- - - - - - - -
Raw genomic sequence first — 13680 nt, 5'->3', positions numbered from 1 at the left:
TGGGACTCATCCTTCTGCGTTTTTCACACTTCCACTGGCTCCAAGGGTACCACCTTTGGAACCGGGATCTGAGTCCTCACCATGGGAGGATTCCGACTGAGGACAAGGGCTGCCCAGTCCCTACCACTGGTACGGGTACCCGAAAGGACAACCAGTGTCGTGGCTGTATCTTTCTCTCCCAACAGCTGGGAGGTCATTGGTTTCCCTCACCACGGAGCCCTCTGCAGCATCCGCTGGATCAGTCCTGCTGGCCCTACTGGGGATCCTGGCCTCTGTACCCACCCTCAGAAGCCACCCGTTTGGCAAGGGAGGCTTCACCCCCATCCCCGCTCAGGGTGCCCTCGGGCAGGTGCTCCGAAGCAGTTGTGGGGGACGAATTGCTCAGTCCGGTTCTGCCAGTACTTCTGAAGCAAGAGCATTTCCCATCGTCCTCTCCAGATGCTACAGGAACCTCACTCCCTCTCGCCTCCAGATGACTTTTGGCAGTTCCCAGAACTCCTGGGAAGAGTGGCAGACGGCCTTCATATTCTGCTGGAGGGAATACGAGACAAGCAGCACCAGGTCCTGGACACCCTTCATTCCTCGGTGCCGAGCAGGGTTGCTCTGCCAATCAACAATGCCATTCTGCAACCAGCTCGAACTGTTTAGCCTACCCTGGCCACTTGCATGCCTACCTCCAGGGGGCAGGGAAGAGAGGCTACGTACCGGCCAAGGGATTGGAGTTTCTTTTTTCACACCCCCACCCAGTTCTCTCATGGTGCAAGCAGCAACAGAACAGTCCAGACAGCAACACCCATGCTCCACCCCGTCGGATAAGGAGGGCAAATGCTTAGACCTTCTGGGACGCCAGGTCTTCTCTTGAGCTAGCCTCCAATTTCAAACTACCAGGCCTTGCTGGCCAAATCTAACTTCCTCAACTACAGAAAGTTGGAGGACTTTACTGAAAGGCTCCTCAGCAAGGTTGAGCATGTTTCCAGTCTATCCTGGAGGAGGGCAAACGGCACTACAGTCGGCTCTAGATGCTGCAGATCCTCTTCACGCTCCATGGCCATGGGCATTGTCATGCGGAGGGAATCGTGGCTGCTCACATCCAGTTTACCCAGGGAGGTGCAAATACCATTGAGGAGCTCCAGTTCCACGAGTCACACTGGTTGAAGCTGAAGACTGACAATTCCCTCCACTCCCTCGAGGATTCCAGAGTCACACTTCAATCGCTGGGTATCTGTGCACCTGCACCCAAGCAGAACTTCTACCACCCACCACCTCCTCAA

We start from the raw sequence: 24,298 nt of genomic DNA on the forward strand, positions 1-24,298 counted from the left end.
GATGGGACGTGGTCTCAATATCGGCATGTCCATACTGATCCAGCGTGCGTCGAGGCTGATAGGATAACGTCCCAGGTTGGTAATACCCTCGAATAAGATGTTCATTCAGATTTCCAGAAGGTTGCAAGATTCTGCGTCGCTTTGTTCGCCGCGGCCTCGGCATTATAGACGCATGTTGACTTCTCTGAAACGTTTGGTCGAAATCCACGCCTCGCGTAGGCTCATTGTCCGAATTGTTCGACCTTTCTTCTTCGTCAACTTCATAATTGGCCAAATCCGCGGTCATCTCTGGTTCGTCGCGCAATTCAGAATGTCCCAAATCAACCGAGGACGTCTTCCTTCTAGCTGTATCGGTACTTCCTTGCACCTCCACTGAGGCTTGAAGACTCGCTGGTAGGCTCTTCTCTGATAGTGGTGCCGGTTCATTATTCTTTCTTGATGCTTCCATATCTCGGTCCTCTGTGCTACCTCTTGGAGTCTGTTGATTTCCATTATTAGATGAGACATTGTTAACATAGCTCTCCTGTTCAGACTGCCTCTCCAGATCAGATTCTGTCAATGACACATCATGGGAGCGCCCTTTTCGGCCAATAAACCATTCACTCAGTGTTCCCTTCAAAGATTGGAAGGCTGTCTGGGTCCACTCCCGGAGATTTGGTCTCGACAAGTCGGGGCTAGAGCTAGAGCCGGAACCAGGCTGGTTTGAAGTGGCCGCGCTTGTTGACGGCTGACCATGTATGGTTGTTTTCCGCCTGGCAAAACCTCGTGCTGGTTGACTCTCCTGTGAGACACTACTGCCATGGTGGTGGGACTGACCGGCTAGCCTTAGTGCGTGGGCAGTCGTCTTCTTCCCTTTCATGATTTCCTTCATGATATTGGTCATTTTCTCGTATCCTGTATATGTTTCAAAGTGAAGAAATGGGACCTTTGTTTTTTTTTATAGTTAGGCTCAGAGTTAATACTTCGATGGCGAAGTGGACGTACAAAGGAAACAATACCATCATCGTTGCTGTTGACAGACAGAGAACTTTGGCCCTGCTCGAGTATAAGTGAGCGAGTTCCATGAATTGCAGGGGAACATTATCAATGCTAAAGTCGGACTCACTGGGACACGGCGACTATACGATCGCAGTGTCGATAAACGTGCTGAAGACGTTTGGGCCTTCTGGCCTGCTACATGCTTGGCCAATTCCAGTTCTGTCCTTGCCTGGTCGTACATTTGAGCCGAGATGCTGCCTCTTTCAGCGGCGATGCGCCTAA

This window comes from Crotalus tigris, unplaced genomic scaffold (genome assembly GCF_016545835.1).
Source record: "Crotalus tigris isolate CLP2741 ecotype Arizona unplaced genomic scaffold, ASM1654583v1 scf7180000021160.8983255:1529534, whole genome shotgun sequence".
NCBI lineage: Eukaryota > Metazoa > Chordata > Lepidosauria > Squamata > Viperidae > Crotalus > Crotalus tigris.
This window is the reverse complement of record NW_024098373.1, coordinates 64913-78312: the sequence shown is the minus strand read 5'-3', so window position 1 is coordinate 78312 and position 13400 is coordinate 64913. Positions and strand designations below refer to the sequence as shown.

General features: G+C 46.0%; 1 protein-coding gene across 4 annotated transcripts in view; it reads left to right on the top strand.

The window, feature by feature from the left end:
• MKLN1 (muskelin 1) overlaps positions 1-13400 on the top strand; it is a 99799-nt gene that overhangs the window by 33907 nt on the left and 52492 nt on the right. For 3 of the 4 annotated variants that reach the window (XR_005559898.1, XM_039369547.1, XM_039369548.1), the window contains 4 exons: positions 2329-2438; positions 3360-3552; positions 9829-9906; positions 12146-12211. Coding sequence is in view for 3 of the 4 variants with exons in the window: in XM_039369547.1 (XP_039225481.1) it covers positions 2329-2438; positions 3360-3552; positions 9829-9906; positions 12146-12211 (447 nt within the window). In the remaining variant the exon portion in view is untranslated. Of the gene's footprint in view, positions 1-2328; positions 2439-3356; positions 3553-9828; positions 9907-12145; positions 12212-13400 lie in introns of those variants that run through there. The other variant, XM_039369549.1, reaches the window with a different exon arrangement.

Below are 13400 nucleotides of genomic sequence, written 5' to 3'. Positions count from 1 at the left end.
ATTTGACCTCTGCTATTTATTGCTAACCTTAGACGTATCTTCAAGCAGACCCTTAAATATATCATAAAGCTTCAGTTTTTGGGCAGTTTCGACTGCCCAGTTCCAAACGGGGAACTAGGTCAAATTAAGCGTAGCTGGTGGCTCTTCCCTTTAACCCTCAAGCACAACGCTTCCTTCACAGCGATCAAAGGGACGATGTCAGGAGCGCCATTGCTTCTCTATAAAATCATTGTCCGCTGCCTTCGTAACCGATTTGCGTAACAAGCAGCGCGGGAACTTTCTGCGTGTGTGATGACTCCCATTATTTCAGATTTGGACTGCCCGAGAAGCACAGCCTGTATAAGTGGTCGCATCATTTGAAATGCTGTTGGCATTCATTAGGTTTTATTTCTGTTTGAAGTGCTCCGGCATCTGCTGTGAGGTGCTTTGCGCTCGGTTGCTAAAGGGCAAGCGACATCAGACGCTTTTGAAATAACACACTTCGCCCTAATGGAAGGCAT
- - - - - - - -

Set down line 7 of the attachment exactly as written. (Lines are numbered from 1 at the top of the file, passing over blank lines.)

NCBI lineage: Eukaryota > Metazoa > Chordata > Lepidosauria > Squamata > Viperidae > Crotalus > Crotalus tigris.